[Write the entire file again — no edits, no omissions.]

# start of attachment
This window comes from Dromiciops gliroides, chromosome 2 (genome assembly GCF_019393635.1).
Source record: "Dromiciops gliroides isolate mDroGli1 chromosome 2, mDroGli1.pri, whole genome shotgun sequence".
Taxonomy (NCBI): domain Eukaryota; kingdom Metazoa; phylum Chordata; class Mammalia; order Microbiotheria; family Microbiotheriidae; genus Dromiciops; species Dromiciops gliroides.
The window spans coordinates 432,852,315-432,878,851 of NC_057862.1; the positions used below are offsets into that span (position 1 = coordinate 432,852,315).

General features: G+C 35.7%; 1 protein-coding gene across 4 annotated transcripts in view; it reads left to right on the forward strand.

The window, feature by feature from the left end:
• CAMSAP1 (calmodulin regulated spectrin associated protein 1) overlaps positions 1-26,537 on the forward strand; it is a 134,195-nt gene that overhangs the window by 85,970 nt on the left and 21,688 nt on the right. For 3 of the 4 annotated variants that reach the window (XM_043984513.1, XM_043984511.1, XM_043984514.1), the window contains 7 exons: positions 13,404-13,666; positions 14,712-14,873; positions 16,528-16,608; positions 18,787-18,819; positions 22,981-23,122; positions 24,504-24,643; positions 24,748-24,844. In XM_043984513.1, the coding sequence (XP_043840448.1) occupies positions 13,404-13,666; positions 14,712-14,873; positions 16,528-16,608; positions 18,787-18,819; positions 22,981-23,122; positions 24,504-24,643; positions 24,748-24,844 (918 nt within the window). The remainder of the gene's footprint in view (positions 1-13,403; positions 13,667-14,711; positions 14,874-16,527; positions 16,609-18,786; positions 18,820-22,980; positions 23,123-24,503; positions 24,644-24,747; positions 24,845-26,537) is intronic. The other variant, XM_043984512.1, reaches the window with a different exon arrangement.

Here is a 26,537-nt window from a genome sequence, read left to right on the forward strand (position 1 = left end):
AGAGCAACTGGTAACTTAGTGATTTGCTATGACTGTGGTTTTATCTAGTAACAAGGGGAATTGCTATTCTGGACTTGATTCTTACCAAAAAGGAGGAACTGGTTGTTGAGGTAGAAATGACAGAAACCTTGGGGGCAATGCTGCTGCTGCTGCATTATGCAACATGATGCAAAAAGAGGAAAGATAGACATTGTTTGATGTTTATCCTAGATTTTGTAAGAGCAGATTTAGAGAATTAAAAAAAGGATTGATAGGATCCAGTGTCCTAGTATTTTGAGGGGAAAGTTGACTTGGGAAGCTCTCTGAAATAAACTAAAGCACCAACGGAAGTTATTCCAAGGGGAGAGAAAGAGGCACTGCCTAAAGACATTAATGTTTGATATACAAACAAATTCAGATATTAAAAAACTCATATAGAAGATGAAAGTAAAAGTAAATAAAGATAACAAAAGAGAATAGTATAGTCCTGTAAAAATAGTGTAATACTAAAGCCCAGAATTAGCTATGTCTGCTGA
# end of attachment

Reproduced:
This window comes from Dromiciops gliroides, chromosome 2 (genome assembly GCF_019393635.1).
Source record: "Dromiciops gliroides isolate mDroGli1 chromosome 2, mDroGli1.pri, whole genome shotgun sequence".
Taxonomy (NCBI): domain Eukaryota; kingdom Metazoa; phylum Chordata; class Mammalia; order Microbiotheria; family Microbiotheriidae; genus Dromiciops; species Dromiciops gliroides.
The window spans coordinates 432,852,315-432,878,851 of NC_057862.1; the positions used below are offsets into that span (position 1 = coordinate 432,852,315).

General features: G+C 35.7%; 1 protein-coding gene across 4 annotated transcripts in view; it reads left to right on the forward strand.

The window, feature by feature from the left end:
• CAMSAP1 (calmodulin regulated spectrin associated protein 1) overlaps positions 1-26,537 on the forward strand; it is a 134,195-nt gene that overhangs the window by 85,970 nt on the left and 21,688 nt on the right. For 3 of the 4 annotated variants that reach the window (XM_043984513.1, XM_043984511.1, XM_043984514.1), the window contains 7 exons: positions 13,404-13,666; positions 14,712-14,873; positions 16,528-16,608; positions 18,787-18,819; positions 22,981-23,122; positions 24,504-24,643; positions 24,748-24,844. In XM_043984513.1, the coding sequence (XP_043840448.1) occupies positions 13,404-13,666; positions 14,712-14,873; positions 16,528-16,608; positions 18,787-18,819; positions 22,981-23,122; positions 24,504-24,643; positions 24,748-24,844 (918 nt within the window). The remainder of the gene's footprint in view (positions 1-13,403; positions 13,667-14,711; positions 14,874-16,527; positions 16,609-18,786; positions 18,820-22,980; positions 23,123-24,503; positions 24,644-24,747; positions 24,845-26,537) is intronic. The other variant, XM_043984512.1, reaches the window with a different exon arrangement.

Here is a 26,537-nt window from a genome sequence, read left to right on the forward strand (position 1 = left end):
AGAGCAACTGGTAACTTAGTGATTTGCTATGACTGTGGTTTTATCTAGTAACAAGGGGAATTGCTATTCTGGACTTGATTCTTACCAAAAAGGAGGAACTGGTTGTTGAGGTAGAAATGACAGAAACCTTGGGGGCAATGCTGCTGCTGCTGCATTATGCAACATGATGCAAAAAGAGGAAAGATAGACATTGTTTGATGTTTATCCTAGATTTTGTAAGAGCAGATTTAGAGAATTAAAAAAAGGATTGATAGGATCCAGTGTCCTAGTATTTTGAGGGGAAAGTTGACTTGGGAAGCTCTCTGAAATAAACTAAAGCACCAACGGAAGTTATTCCAAGGGGAGAGAAAGAGGCACTGCCTAAAGACATTAATGTTTGATATACAAACAAATTCAGATATTAAAAAACTCATATAGAAGATGAAAGTAAAAGTAAATAAAGATAACAAAAGAGAATAGTATAGTCCTGTAAAAATAGTGTAATACTAAAGCCCAGAATTAGCTATGTCTGCTGA